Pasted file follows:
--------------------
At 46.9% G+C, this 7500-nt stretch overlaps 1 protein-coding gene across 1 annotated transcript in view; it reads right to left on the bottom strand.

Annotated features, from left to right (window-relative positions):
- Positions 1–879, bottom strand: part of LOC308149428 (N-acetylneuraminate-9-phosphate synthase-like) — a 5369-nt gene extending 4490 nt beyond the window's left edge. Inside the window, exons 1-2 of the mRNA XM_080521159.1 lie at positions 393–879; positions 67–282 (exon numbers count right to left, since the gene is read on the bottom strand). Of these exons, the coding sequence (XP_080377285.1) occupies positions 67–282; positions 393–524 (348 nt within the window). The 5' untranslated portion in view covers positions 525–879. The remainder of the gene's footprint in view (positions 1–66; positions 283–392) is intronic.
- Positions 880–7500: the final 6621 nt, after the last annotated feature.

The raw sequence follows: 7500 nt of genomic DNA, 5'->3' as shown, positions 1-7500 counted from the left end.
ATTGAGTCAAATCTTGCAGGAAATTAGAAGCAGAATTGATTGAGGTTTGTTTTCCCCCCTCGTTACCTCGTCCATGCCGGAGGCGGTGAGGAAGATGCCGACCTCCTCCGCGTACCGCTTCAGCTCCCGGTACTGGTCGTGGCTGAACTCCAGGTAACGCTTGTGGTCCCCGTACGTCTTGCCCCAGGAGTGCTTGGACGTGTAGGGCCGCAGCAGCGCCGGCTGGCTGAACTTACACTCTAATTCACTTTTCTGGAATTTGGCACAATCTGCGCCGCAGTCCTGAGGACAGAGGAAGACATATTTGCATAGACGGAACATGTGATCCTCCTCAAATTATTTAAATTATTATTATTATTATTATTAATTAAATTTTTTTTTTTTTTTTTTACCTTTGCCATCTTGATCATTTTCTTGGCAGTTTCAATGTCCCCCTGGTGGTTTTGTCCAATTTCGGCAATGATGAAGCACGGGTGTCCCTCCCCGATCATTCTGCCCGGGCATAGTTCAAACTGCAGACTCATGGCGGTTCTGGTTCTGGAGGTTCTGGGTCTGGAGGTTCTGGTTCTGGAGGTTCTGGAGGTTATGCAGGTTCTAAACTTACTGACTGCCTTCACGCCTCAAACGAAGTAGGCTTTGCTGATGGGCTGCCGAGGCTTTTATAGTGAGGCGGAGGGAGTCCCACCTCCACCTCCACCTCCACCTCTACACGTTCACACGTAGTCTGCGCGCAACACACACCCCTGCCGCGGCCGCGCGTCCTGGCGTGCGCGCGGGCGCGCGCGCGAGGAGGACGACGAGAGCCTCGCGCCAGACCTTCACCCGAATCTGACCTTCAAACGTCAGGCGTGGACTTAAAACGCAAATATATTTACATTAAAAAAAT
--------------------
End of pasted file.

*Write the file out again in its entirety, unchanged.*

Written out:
At 46.9% G+C, this 7500-nt stretch overlaps 1 protein-coding gene across 1 annotated transcript in view; it reads right to left on the bottom strand.

Annotated features, from left to right (window-relative positions):
- Positions 1–879, bottom strand: part of LOC308149428 (N-acetylneuraminate-9-phosphate synthase-like) — a 5369-nt gene extending 4490 nt beyond the window's left edge. Inside the window, exons 1-2 of the mRNA XM_080521159.1 lie at positions 393–879; positions 67–282 (exon numbers count right to left, since the gene is read on the bottom strand). Of these exons, the coding sequence (XP_080377285.1) occupies positions 67–282; positions 393–524 (348 nt within the window). The 5' untranslated portion in view covers positions 525–879. The remainder of the gene's footprint in view (positions 1–66; positions 283–392) is intronic.
- Positions 880–7500: the final 6621 nt, after the last annotated feature.

The raw sequence follows: 7500 nt of genomic DNA, 5'->3' as shown, positions 1-7500 counted from the left end.
ATTGAGTCAAATCTTGCAGGAAATTAGAAGCAGAATTGATTGAGGTTTGTTTTCCCCCCTCGTTACCTCGTCCATGCCGGAGGCGGTGAGGAAGATGCCGACCTCCTCCGCGTACCGCTTCAGCTCCCGGTACTGGTCGTGGCTGAACTCCAGGTAACGCTTGTGGTCCCCGTACGTCTTGCCCCAGGAGTGCTTGGACGTGTAGGGCCGCAGCAGCGCCGGCTGGCTGAACTTACACTCTAATTCACTTTTCTGGAATTTGGCACAATCTGCGCCGCAGTCCTGAGGACAGAGGAAGACATATTTGCATAGACGGAACATGTGATCCTCCTCAAATTATTTAAATTATTATTATTATTATTATTAATTAAATTTTTTTTTTTTTTTTTTACCTTTGCCATCTTGATCATTTTCTTGGCAGTTTCAATGTCCCCCTGGTGGTTTTGTCCAATTTCGGCAATGATGAAGCACGGGTGTCCCTCCCCGATCATTCTGCCCGGGCATAGTTCAAACTGCAGACTCATGGCGGTTCTGGTTCTGGAGGTTCTGGGTCTGGAGGTTCTGGTTCTGGAGGTTCTGGAGGTTATGCAGGTTCTAAACTTACTGACTGCCTTCACGCCTCAAACGAAGTAGGCTTTGCTGATGGGCTGCCGAGGCTTTTATAGTGAGGCGGAGGGAGTCCCACCTCCACCTCCACCTCCACCTCTACACGTTCACACGTAGTCTGCGCGCAACACACACCCCTGCCGCGGCCGCGCGTCCTGGCGTGCGCGCGGGCGCGCGCGCGAGGAGGACGACGAGAGCCTCGCGCCAGACCTTCACCCGAATCTGACCTTCAAACGTCAGGCGTGGACTTAAAACGCAAATATATTTACATTAAAAAAAT